Second mushroom picker rescued after six days missing in Olympic National Forest

GRAYS HARBOR COUNTY, Wash. — On Wednesday, Amanda Sampson was rescued after being reported missing since Friday.

“I hollered her name, and all of a sudden we heard this, ‘I need help. I need help,” said Francheska Smith, Amanda’s aunt, who helped organize the search effort.

Sampson, 30, went mushroom picking with her cousin, Brook Bailey, on Friday. The two, along with Bailey’s dog Dazey, were caught off guard when a huge storm converged on top of them.

On Monday, after sleeping three nights on the ground, Bailey said she felt compelled to try and find help.

Bailey said Sampson had turned her ankle and couldn’t move easily.

“She didn’t want to stay. But she couldn’t move either,” said Bailey, 42, in an interview on Wednesday. “So I had to keep going. So my dog and I we kept going. We made it to the closest house I could find.”

A Grays Harbor County Sheriff’s spokesperson confirmed that Bailey knocked on the door of a house on Greenwood Road. The homeowner connected her with emergency officials.

“That’s when the search began for my cousin,” said Bailey.

Roughly twelve agencies from five different counties, along with nearly 100 volunteers from the Quinault Indian Nation, hiked through steep terrain trying to locate Amanda.

“I just got in my truck, I grabbed my friend and we just started doing the back roads. Honking, screaming, anything we could,” said Smith.

Bailey said that the two hikers only had a bucket and a hatchet when they began their hike on Friday. She added that she resulted to scavenging for berries and drinking water from a nearby stream.

Bailey said she instructed Sampson to seek shelter under a large tree root to avoid the harsh rain and wind that blanketed the forest for days.

That’s where Smith said the search crews eventually found Sampson.

Smith said Sampson’s skin had a blue hue.

“She had been out there with no water. No food. And she was not dressed properly for the elements,” said Smith.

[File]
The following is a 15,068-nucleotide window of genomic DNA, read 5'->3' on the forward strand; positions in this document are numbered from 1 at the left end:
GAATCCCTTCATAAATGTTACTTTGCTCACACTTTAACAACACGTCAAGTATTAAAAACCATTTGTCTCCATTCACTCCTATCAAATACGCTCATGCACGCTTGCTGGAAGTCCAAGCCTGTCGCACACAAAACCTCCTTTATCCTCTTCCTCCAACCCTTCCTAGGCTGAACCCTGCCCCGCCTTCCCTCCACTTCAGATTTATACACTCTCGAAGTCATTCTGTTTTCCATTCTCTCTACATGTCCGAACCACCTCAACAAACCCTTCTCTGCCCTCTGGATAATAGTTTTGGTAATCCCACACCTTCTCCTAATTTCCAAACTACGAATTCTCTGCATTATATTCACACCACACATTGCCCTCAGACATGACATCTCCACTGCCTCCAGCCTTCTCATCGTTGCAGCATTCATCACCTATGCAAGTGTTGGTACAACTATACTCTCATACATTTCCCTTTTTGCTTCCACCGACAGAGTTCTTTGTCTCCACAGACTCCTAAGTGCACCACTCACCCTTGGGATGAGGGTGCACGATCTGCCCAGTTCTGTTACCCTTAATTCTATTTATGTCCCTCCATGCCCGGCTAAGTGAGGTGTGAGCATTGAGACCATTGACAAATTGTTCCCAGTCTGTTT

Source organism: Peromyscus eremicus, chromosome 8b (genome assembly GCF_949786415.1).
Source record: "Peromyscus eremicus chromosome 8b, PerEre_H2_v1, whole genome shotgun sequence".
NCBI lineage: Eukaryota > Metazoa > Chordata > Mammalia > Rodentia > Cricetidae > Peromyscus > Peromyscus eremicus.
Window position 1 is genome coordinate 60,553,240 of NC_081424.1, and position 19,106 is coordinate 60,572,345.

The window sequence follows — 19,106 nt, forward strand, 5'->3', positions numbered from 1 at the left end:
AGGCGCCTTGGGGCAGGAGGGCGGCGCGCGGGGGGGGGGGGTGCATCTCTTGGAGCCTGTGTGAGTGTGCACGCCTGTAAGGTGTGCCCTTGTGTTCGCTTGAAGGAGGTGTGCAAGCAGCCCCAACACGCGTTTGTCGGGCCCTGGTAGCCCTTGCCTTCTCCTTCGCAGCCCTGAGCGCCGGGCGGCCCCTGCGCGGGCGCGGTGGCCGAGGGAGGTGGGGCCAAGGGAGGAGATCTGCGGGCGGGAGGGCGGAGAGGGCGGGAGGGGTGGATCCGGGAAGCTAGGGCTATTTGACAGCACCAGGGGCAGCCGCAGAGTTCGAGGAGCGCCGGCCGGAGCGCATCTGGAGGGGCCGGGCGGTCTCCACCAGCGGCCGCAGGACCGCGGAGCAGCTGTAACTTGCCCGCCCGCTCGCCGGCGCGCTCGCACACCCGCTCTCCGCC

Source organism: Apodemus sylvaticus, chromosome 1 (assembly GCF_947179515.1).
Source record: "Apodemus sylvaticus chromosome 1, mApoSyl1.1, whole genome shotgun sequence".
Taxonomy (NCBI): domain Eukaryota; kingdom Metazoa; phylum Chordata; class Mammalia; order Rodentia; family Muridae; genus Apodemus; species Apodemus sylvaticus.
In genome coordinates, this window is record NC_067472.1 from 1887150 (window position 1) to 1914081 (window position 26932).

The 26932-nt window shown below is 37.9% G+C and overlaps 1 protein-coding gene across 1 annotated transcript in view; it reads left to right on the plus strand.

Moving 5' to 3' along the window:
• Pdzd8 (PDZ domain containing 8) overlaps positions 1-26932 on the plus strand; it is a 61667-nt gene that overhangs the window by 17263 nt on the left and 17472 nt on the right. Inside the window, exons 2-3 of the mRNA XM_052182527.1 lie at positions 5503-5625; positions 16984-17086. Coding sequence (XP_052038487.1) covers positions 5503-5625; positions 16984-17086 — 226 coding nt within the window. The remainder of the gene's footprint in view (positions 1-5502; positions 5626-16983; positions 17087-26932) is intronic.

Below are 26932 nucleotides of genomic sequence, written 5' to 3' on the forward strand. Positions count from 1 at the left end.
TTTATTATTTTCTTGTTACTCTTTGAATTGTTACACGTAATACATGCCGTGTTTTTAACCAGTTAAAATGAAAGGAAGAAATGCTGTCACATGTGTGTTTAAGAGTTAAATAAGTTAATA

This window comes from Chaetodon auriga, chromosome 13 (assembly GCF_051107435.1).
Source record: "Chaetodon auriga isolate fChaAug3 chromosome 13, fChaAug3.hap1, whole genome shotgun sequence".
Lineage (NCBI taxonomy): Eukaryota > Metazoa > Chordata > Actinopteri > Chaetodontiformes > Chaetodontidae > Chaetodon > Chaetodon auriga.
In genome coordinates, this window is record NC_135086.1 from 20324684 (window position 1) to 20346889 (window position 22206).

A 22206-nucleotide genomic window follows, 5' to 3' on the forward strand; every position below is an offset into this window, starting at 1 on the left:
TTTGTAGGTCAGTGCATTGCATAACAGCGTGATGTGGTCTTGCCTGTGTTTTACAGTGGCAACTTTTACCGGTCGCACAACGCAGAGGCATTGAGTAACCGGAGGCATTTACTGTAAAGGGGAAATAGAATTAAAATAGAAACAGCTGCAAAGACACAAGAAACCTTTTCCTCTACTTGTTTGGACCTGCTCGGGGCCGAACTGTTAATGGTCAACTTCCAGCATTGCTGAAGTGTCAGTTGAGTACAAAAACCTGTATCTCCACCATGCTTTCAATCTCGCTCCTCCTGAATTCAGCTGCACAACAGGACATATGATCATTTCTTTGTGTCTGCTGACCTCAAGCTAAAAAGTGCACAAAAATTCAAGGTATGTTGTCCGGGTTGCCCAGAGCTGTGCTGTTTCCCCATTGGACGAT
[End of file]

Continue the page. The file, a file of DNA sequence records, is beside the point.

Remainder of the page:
They rushed her to the trailhead and she was taken to a nearby hospital for evaluation.

On Wednesday, her family reported Sampson was stable, with doctors monitoring for hypothermia, frostbite, and a potential ankle fracture.

“I just wasn’t going to stop until I found her. I just wasn’t going to give up,” said Smith.

Bailey also said a drive to survive also inspired her to leave Amanda to seek help.

“My survival mode kicked in, my instincts, and I did what I thought was best for all of us,” said Bailey.

She also stressed she wished she had prepared better for the short hike.

“It don’t matter how experienced you think you are, go out prepared no matter what because it don’t take long to turn around,” said Bailey on Wednesday.

According to the Grays Harbor County Sheriff’s Office, the following agencies were involved in the search for Sampson and Bailey:

  • Quinault Tribal Police
  • Quinault DNR, SAR, FIRE, many family and friends
  • Kitsap Co. Search dogs
  • Thurston Co. Search dogs
  • Pierce Co. Search dogs
  • Westcoast Search dogs
  • Pierce Co. Mountain Rescue
  • South Beach Fire
  • Hoquiam Fire
  • GH Dist #10 Fire
  • King Co. Helicopter

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